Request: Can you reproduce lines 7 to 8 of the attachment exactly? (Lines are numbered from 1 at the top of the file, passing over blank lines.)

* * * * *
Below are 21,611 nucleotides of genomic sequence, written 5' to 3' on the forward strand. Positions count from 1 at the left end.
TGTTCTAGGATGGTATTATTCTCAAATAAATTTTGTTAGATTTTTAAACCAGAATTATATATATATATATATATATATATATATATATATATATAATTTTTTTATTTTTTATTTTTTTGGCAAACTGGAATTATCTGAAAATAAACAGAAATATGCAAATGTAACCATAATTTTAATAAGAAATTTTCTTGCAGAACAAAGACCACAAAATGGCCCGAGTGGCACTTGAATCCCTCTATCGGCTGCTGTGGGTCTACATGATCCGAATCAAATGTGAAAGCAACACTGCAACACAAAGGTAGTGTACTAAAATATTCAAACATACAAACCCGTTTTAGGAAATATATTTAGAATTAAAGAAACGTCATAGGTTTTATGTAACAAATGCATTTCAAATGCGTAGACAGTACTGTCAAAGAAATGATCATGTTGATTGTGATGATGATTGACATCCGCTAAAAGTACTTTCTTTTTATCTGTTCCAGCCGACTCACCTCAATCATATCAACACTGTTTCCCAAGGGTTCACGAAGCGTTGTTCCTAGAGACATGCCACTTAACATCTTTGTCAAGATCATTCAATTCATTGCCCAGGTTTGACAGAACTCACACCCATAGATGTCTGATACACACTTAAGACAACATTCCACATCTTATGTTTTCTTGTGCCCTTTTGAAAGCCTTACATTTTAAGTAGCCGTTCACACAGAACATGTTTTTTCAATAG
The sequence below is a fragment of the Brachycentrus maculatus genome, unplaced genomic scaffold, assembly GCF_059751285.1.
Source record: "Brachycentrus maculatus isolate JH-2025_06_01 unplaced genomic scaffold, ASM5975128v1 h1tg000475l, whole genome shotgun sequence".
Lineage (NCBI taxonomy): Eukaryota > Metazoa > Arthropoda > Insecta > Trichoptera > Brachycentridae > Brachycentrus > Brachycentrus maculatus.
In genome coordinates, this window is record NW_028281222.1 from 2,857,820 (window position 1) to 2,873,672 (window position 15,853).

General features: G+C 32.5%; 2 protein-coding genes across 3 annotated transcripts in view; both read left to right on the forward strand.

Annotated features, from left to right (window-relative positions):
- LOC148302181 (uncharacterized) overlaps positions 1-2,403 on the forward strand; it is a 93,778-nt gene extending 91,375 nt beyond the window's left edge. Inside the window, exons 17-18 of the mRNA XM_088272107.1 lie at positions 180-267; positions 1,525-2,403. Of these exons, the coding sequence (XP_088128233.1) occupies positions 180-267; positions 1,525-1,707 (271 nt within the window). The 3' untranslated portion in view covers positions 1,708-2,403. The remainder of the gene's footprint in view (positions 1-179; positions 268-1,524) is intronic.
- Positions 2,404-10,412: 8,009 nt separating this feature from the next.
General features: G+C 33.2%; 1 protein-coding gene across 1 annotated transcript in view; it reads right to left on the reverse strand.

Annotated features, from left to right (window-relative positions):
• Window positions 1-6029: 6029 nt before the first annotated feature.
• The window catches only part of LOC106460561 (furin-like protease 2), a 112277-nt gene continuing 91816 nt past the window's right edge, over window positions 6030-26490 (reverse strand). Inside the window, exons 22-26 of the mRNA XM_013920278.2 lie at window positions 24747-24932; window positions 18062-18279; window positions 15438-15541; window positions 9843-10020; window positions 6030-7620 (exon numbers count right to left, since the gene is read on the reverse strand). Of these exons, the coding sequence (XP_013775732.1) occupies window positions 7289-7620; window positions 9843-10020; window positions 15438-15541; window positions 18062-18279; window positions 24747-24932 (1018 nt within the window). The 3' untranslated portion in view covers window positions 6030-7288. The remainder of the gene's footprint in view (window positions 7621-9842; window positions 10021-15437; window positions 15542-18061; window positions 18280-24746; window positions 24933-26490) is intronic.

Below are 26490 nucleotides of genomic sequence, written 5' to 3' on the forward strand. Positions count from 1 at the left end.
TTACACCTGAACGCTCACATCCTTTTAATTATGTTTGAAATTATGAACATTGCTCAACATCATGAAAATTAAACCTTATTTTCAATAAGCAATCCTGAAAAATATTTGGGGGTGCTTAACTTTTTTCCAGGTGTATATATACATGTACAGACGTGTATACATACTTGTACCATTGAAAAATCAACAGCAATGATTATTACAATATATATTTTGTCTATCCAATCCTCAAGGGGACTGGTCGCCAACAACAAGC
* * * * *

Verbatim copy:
General features: G+C 32.5%; 2 protein-coding genes across 3 annotated transcripts in view; both read left to right on the forward strand.

Annotated features, from left to right (window-relative positions):